Finally, for performance type athletes, since there is never much extreme dietary restriction, the odds of hurting training or performance are lowered. Big deficits can destroy training or at least require that it be modified to avoid the person crashing hard. Small deficits generally avoid that.
But what about the cons? The biggest issue with this approach is that the fat loss is so exceedingly slow. Typically when I have seen people use this approach it is with folks who are relatively lean and don’t have much fat to lose in the first place.
A contest dieter (bodybuilder or figure person) who is starting close to their goal may only need to drop 10 pounds of fat to get into shape. Of course, for our female, that still may require 20 weeks of straight dieting. But for some people, and this is usually with folks who really know their bodies, this may work better.
For larger individuals, even with the relatively faster rates of fat loss, the slow rate of loss may be discouraging and frustrating. As I discussed in another context in The Full Diet Break, individuals who have 50-100 or more pounds to lose often have a great deal of psychological struggle to overcome; losing a mere 1-2 pounds per week can make the diet take forever and that can lead to failure.
The final con with this approach is this: it’s real easy to screw up. The small deficit makes it possible for even tiny mis-measurement of true food intake to obliterate the deficit. I discussed this idea in a different context in the Q&A on Not Losing Fat in a 20% Deficit but it is potential problem.
Again, in my experience the people who make this approach work are absolutely meticulous with their diet, they measure everything to the gram. Otherwise, it’s altogether too easy for what you though was a 300 cal/day deficit to be nothing but a 100 cal/day deficit.
For the most part, I think the small deficit approach is best for the type of dieter I’ve described a couple times above: advanced dieters and/or athletes with relatively less fat to lose who are obsessively meticulous with their calories. For others, a moderate or large deficit will probably be a better choice.
Moderate Deficit Dieting: 20-25% Below Maintenance
Next let’s look at moderate deficit dieting which is probably the most commonly advocated approach especially in the bodybuilding and athletic subculture. As noted, I’ll be defining this as anywhere between 20-25% below maintenance calories. Again, let’s look at what this makes the deficit and what the estimated weekly fat loss will be for our two sample dieters.
|Dieter||Maintenance Calories||Total Deficit||Estimated Fat Loss|
|Female||2000 calories||400-500 calories||0.8-1 lb. per week.|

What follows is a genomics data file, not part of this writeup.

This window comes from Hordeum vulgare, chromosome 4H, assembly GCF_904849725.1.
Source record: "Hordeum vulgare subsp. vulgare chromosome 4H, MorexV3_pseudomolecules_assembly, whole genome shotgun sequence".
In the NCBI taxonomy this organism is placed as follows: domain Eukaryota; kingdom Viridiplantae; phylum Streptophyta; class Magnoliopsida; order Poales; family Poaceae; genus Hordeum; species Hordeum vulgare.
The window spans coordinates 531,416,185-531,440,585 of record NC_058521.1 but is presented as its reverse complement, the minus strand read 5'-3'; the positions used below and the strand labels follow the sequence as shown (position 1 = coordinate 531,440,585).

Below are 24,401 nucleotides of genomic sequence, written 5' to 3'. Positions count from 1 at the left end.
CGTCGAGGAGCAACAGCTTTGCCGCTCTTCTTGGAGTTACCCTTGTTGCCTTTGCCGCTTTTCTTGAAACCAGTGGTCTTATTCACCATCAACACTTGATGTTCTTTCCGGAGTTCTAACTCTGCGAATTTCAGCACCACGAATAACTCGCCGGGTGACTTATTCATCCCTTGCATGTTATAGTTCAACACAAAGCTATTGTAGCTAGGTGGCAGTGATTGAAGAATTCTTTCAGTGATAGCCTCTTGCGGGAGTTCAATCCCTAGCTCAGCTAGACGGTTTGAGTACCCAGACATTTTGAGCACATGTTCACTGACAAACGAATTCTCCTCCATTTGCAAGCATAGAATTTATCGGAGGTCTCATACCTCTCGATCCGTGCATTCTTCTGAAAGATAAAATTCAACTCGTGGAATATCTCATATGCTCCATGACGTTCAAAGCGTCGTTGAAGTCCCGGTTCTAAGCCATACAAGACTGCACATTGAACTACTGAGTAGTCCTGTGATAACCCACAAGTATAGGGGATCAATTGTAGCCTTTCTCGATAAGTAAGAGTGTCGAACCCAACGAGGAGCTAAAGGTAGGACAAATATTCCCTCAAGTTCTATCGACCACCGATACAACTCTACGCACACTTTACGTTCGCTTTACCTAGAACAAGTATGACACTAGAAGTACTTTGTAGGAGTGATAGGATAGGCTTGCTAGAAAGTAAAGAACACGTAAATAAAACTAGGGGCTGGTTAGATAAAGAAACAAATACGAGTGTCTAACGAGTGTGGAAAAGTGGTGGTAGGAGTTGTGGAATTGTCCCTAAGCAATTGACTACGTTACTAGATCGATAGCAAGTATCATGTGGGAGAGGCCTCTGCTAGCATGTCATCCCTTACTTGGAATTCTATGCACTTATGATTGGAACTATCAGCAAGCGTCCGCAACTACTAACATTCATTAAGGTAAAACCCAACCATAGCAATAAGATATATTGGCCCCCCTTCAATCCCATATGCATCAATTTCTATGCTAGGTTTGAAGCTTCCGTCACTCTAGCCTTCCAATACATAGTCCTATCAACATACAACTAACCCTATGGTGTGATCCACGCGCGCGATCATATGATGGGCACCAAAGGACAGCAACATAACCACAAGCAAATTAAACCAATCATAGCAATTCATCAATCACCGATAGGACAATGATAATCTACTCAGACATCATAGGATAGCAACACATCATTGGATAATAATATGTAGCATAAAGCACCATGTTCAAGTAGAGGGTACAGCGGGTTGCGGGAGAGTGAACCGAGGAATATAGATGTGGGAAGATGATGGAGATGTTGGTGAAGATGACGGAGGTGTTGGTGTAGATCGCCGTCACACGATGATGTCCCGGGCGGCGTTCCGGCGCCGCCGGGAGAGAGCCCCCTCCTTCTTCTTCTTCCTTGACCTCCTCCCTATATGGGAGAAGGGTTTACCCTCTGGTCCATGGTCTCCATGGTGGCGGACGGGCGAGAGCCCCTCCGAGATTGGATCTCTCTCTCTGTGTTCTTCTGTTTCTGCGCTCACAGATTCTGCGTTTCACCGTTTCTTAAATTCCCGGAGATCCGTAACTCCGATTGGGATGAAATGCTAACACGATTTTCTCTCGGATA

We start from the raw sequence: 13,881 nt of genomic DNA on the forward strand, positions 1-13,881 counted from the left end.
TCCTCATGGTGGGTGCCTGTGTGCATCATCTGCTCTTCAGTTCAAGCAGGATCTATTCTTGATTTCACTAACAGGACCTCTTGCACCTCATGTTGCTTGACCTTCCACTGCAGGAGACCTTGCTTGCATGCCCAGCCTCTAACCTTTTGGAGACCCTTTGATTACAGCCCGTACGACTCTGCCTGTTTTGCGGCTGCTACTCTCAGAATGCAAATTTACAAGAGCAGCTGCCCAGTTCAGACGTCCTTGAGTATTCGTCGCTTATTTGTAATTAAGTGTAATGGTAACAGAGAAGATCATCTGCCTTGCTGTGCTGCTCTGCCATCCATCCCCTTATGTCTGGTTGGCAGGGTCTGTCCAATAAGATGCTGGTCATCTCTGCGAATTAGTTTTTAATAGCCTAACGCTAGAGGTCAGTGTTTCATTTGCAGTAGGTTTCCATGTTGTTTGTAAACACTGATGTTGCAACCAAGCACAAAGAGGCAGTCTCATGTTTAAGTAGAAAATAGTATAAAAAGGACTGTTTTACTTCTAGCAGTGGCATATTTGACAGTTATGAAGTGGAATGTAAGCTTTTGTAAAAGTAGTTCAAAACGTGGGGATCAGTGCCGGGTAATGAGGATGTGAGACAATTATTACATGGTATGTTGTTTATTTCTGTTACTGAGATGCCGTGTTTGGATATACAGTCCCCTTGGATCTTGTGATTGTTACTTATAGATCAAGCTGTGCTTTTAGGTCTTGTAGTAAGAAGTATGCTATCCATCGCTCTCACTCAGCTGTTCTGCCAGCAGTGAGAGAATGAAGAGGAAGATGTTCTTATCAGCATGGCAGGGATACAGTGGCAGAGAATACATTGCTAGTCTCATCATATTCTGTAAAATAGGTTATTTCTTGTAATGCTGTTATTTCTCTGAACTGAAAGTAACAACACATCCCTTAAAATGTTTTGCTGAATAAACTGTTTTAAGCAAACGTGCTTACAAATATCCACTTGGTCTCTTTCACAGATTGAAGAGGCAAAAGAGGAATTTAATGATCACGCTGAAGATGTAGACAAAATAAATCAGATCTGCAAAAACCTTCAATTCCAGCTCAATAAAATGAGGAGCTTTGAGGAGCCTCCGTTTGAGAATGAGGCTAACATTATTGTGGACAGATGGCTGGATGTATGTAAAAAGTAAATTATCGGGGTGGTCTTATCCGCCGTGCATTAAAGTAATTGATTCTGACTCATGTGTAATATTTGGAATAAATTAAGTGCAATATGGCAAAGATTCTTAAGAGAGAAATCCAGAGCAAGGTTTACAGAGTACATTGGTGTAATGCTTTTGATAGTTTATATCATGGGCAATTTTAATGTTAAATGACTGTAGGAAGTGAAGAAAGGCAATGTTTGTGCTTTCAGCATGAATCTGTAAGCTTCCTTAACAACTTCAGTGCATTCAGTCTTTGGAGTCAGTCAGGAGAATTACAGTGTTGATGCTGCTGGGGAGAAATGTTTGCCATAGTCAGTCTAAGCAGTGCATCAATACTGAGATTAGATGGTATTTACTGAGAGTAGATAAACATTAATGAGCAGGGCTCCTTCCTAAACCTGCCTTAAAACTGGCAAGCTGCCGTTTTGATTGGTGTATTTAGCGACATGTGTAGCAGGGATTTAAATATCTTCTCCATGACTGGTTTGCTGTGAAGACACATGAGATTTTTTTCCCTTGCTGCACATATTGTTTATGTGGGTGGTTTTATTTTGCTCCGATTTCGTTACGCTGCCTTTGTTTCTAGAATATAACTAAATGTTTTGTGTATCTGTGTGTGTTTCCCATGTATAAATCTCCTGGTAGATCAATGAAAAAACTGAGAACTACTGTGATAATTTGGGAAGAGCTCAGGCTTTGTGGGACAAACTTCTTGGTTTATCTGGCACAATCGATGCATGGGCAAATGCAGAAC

|Male||2700 calories||540-675 calories||1.1-1.3 lbs. per week|
Now we’re getting into more standard fat loss diets with recommendations of 1-1.5 pounds fat loss per week being a common recommendation. Of course, the drawback is that a larger deficit must be created to get that level of fat loss.
Generally speaking moderate deficit diets tend to use a combination of food restriction and activity to accomplish the full deficit; I know I said I wouldn’t really talk about this in this article but it’s worth mentioning. 250-300 calories/day of activity with a 250-300 calorie/day food restriction is still pretty manageable and requires neither massive amounts of exercise or massive amounts of food restriction. It is entirely possible to do the full deficit through food restriction of course.
This tends to allow much of the food flexibility and such that small deficit diets have as one of their pros; the diet only has to be changed minimally to achieve the necessary deficit. Even there, moderate deficit dieting does feel like more of a diet than small deficit dieting, the individual will feel more restricted overall (unless they create the entire deficit through activity).
For athletes and performance types, this is a benefit since it tends to have a small impact on gym or sports training. This is especially true if concepts such as the refeeds and full diet breaks discussed on the site and in my A Guide to Flexible Dieting are adhered to.
Of course, since the fat loss is faster, the diet tends to get finished quicker. While some larger individuals with a lot of weight to lose may still find the prospect of dieting for a year to be overwhelming, at least things will be happening a lot more quickly than with small deficits.
In terms of screwing up, it certainly is possible to offset some of the deficit of a moderate fat loss diet with mis-measurement but it’s far harder to eliminate the deficit completely. It can be done, make no mistake about it, but its relatively more difficult (what usually happens is that an expected 500 cal/day deficit ends up around 250-300 cal/day and people wonder why the fat loss is only half what it should be).